And Shimon’s siblings?

“Oh, you haven’t heard? My brother died 10 years ago. Cancer.”

And Shimon’s sister?

“She died 15 years ago. A stroke.”

And Shimon’s wife?

“Oh, you didn’t hear? She died five years ago. Bus bombing.”

“Reuven is now completely discombobulated. ‘Your kids!’ he finally gets out. ‘How are your kids?’”

“You’ll laugh,” Shimon said. “But they’re dead too.”

The “surprising” punchline is what makes the joke funny, Dauber says. It’s a mini-Jewish history lesson. Separation. Reunion. Death. Terrorism. And a touch of irreverence. “It reflects a distinctive Jewish experience.”

Though Dauber’s work covers the globe, his book has a heavy focus on the development of Jewish humor in the United States, “where the best jokes aren’t about Jewish failure,” which historically had inspired much Jewish wit, “but about Jewish success.”

“Probably the central phenomenon of the Jewish experience in diaspora has been Jewish difference, and the feelings and sensibilities that come along with it,” he writes. “And all too often that difference has been associated with hostility and persecution: which in turn generates a comedy of counteraggression and of soul-searching.”

Dauber cites the familiar statistic about “the over-representation” of Jews in the comedy scene in this country.

“There’s the low social barriers to entry of the institutions of entertainment that would carry comedy to the masses,” he writes, “and there’s the particular Jewish institutions and family networks that acted as training and recruiting grounds for upcoming comics.”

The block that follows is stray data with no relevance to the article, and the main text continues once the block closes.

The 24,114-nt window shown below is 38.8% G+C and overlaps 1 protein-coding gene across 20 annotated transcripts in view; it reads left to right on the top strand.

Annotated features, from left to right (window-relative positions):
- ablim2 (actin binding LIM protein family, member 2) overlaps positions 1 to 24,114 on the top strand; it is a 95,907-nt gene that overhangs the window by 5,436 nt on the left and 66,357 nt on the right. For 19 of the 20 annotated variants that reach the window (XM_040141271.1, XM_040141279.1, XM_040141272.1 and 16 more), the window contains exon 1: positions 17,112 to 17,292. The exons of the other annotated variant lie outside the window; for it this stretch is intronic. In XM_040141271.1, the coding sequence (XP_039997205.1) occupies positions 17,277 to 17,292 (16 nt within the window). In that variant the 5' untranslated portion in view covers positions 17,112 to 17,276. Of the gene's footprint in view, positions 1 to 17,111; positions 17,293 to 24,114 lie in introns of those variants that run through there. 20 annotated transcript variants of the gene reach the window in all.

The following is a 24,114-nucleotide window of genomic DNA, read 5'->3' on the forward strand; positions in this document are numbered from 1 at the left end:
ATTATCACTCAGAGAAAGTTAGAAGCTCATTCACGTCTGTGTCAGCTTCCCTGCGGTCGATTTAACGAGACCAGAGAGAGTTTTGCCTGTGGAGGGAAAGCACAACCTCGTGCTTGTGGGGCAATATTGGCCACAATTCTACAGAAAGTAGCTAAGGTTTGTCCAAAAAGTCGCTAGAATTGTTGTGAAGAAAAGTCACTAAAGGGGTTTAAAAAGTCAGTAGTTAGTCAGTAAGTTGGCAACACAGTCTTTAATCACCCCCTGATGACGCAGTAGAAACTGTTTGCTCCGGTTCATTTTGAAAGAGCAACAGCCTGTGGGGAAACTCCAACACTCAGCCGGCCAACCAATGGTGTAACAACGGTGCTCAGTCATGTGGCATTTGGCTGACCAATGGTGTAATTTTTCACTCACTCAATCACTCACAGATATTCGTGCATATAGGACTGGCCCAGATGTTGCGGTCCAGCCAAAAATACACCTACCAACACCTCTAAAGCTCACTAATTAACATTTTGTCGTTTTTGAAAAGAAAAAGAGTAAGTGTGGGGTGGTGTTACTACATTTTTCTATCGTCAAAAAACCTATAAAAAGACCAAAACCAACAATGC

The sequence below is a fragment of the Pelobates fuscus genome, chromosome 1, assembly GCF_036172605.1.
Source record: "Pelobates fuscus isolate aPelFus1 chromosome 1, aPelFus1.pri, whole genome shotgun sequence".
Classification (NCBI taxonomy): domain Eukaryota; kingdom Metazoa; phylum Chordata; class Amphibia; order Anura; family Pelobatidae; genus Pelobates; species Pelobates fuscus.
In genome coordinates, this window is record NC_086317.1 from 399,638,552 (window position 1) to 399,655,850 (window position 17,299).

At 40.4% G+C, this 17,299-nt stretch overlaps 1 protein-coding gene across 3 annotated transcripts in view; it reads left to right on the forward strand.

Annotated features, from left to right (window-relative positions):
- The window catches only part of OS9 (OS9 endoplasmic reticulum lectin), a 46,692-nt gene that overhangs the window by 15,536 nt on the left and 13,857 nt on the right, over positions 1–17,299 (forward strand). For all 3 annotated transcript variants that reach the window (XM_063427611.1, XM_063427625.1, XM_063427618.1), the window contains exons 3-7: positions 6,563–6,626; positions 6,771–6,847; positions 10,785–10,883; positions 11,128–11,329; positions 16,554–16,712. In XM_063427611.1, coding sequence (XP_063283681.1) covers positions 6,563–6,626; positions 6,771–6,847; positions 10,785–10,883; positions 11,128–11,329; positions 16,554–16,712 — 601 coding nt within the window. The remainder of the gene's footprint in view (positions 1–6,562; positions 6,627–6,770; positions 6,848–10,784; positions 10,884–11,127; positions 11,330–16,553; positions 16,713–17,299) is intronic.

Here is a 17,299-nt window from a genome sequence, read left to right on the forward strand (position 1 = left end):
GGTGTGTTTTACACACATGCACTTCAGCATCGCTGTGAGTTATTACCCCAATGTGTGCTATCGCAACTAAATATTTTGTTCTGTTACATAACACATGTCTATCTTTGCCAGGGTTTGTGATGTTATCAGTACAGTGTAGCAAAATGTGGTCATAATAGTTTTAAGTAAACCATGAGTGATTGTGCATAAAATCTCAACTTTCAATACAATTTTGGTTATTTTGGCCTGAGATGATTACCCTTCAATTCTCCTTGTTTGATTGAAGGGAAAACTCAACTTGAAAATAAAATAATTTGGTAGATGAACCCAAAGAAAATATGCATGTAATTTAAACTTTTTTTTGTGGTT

The public has shown a continuing interest in Jewish humor, Dauber says, because for many Jews, “humor is an important part of their Jewish identity,” while many non-Jews in this country feel that Jewish humor “has become a central part of American comedy.”

You don’t have to be a Levy to love Jewish wry.

When you think Jews, you think funny, right?

Not necessarily, Dauber says. “For most of Jewish history, that was not the case.” Jews, for the most part, were downtrodden and isolated.

“A lot of outside observers considered them downright glum,” he writes. “The early-twentieth-century British philosopher Alfred North Whitehead, for example, remarked that Jews were ‘singularly humorless.’”

That sweeping generalization, common to people who had only superficial contact with Jews, changed when Jews left the ghettoes, establishing closer relations with the non-Jewish population, and embracing — and mastering — the practice of humor.

The image of Jews at the top of the humor industry “is a recent development,” Dauber says.

A native of Teaneck, he grew up in a Modern Orthodox family. Today he lives near the Columbia campus and identifies himself as Sabbath-observant and kosher-keeping. He’s on sabbatical this semester, at work on his next book.

Dauber says he plans to keep teaching his course about Jews and humor when he returns to the classroom. “I learned a lot” while researching the book, he says. “It helped me understand how Jewish comedy has worked. It will make me a better teacher.

“I certainly will include more material” in the course in the future, and rearrange how he presents the material, he says.

What if a student doesn’t enroll in the course, because he or she has read Dauber’s book?

“I will say,” he answers, “‘I hope you bought a copy for everyone in your family.’” ✦

Steve Lipman is the author of “Laughter in Hell: The Use of Humor During the Holocaust” (1993, Jason Aronson).